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3 (1 - calm; 10 - spirited)
Warmblood Mare for Sale in Yorba Linda, CA
WARMBLOOD 5 yr. old 15. 3 hds, Grey TK / QH cross mare. Excellent movement and conformation. Very affectionate and wonderful to work with. Uncomplicated, honest & well - broke. Nice mover. Currently competing and coursing 3 ft. Has coursed 3'6" and potential to go higher. Bold babysitter to the fences. Great kids show and trail horse. Changes, clips, ties, trailers. Ready for anything!! $5K OBO
About Yorba Linda, CA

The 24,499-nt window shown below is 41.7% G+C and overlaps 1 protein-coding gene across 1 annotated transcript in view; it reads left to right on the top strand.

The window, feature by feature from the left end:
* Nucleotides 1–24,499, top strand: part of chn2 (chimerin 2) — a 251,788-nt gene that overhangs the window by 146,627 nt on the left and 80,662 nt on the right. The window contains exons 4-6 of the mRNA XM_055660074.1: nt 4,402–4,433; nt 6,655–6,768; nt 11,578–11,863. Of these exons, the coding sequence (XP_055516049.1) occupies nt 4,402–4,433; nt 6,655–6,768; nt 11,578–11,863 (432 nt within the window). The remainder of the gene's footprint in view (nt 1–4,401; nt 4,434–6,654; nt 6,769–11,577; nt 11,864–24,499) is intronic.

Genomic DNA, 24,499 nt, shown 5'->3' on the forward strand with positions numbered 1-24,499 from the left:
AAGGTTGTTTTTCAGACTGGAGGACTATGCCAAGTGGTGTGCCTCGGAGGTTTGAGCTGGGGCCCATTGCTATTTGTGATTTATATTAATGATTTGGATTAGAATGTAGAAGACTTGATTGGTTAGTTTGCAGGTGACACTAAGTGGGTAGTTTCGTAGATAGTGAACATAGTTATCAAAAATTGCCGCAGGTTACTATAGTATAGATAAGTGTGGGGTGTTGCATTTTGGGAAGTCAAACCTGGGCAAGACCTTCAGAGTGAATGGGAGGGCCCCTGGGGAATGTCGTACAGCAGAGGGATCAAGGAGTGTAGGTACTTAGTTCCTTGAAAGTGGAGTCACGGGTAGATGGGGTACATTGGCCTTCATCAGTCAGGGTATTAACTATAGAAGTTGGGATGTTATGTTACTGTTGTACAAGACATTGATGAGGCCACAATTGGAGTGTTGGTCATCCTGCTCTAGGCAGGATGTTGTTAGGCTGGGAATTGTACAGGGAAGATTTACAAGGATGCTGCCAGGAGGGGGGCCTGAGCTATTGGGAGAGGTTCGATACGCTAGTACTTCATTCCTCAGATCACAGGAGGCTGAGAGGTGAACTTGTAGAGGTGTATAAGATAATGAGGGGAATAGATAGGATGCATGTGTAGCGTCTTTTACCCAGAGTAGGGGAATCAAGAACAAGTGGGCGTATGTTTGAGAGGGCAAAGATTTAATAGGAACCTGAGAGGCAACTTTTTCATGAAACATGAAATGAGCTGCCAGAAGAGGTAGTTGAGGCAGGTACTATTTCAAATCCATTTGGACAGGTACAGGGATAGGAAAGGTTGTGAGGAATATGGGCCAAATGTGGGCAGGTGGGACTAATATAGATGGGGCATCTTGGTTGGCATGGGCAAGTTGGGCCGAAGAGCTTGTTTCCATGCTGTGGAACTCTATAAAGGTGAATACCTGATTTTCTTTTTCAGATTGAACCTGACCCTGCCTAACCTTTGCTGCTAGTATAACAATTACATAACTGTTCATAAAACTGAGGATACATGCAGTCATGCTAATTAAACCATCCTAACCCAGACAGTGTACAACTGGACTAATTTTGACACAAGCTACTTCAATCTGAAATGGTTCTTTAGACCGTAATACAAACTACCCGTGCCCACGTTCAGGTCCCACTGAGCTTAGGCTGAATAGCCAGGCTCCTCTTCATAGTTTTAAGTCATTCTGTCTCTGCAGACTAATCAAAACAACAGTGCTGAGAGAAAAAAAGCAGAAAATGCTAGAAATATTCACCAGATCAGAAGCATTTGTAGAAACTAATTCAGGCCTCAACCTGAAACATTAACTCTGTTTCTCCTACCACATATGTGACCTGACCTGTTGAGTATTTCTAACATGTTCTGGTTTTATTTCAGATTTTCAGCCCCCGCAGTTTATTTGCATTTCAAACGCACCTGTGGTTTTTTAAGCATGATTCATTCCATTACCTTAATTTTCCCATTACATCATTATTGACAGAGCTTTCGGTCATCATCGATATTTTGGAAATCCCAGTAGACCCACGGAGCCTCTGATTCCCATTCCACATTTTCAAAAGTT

The area is the home of the Tongva, Luiseño, and Juaneño tribal nations, who were there "as early as 4,000 years ago." The Tongva defined their world as Tovaangar, a nation which "extended from Palos Verdes to San Bernardino, from Saddleback Mountain to the San Fernando Valley" and included the entire territory of present-day Yorba Linda. Spanish colonization between 1769 and 1840 brought "disease, invasive species, and livestock" into the area, which "upended the ecological balance of the region and forced the Tongva to resettle around three missions." In 1810, the Spanish crown granted Jose Antonio Yorba 63,414 acres of land, which "spread across much of modern-day Orange County." In 1834, following Mexico's independence from Spain, Jose Antonio Yorba's most successful son, Bernardo Yorba (after whom the city would later be named), was granted the 13,328-acre (53.94 km 2) Rancho Cañón de Santa Ana by Mexican governor José Figueroa. Most of this original land was retained after the Mexican–American War in 1848 by descendants of the Yorba family. A portion of the city's land is still owned and developed by descendants of Samuel Kraemer, who acquired it through his marriage to Angelina Yorba, the great-granddaughter of Bernardo Yorba. The site of the Bernardo Yorba Hacienda, referred to as the Don Bernardo Yorba Ranch House Site, is listed as a California Historical Landmark.